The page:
Since 2000, gold is still up in front with a percentage growth of 312.4%, with silver approximately 200%, bonds 62.2% and stocks 57%, while the US dollar lost 8.5%.


Since the financial crisis of 2008 and the exceptional government intervention and manipulation of the markets, gold, after increasing close to 120% and silver 360%, ended the year up 36% and silver 45.6% vs stocks that were up 97.4% and bonds 7.7%. The US dollar increased by 11.7%.


In 2014, gold was almost flat, but slightly negative, at 0.8% and silver was down approximately 19.4%, while stocks were up 10.4%, bonds up 12% and the US dollar up 11.9%.


Gold stocks have not performed as well as gold and silver in any of those periods I chose. However, in the gold and silver bull markets, they outperformed. Since the end of the gold exchange standard in 1970, the BGMI gold stocks index has zero percent growth, when adjusted for inflation. Since 2000, the two major gold stocks indexes (XAU and HUI) were up 4% and 127%, respectively, in nominal terms.


Since the financial crisis of 2008, they were down 43% and 45%, respectively.


In addition, for the year 2014, they were down 19% and 18%, respectively.


2014 has, in my opinion, been a year dominated by government interventions and market manipulations of every kind to save the world economy from excessive debt… by adding more debt. Most active have been the central banks and especially the US Fed. They have only managed to avoid a total collapse of the economy and only postponed the inevitable collapse of the international monetary system.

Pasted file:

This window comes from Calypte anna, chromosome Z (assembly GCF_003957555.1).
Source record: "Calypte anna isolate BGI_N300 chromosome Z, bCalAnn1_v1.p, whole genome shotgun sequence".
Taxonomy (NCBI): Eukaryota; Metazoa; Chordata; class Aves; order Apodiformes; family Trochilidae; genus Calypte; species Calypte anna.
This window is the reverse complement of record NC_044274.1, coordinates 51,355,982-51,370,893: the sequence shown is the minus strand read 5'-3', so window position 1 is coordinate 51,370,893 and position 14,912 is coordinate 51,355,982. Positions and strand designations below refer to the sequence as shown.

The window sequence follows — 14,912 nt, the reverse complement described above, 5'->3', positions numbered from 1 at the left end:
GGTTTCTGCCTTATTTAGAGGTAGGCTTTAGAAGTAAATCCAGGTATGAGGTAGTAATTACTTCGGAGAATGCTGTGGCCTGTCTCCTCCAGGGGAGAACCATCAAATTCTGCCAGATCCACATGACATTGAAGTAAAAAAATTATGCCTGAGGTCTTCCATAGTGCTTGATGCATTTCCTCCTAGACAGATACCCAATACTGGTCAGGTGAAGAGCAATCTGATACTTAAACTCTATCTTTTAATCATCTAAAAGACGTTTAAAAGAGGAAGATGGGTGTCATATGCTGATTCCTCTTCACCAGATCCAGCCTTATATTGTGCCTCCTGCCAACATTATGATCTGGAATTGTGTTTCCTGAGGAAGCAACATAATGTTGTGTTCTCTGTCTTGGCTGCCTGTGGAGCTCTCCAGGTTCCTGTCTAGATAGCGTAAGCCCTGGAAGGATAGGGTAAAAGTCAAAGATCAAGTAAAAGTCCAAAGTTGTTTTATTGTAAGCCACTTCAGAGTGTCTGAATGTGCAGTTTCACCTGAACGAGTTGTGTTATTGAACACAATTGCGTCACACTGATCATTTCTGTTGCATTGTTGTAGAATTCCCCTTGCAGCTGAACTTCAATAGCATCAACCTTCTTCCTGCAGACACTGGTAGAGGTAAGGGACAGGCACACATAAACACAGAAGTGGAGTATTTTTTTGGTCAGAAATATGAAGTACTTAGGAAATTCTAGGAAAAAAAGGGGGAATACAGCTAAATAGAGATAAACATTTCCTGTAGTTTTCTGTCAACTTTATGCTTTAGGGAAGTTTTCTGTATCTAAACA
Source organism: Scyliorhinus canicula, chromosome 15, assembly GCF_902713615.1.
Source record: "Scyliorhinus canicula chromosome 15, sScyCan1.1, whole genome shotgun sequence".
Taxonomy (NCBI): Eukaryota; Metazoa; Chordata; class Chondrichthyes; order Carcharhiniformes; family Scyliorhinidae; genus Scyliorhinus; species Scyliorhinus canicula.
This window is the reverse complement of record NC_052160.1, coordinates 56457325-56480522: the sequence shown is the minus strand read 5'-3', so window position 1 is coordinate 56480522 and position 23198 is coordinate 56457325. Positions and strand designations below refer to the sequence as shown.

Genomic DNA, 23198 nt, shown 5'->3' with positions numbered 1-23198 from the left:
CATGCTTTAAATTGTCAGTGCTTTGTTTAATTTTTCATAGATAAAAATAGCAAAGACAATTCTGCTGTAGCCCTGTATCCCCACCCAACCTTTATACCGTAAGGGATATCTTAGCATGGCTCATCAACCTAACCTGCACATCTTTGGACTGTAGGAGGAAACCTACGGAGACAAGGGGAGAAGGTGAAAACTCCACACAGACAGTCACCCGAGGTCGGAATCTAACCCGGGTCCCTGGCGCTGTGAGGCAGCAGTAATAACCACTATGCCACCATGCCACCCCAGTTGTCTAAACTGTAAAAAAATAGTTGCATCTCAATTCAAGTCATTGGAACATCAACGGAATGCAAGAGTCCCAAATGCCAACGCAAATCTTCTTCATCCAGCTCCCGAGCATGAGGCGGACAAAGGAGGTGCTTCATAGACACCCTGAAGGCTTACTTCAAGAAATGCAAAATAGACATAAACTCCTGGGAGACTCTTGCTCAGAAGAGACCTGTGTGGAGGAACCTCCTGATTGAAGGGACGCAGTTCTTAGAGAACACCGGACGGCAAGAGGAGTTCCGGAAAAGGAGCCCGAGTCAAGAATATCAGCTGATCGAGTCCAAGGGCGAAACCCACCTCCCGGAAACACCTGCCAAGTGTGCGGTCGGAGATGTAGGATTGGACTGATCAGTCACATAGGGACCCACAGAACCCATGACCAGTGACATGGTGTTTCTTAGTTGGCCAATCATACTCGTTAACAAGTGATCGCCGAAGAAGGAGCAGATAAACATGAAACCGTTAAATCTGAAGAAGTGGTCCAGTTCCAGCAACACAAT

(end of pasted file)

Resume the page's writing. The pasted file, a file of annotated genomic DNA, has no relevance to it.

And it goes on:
We have seen a new Cold War starting in 2014, we have been in currency and gold wars since 2009 and, at the end of 2014, oil and commodities wars have started. We must not forget the geopolitical crises bursting everywhere around the world, from Ukraine to the Middle East, and social unrest in Europe and the United States. None of them exploded in a major way last year, but it doesn’t bode well for 2015.

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The views and opinions expressed herein are the author's own, and do not necessarily reflect those of EconMatters.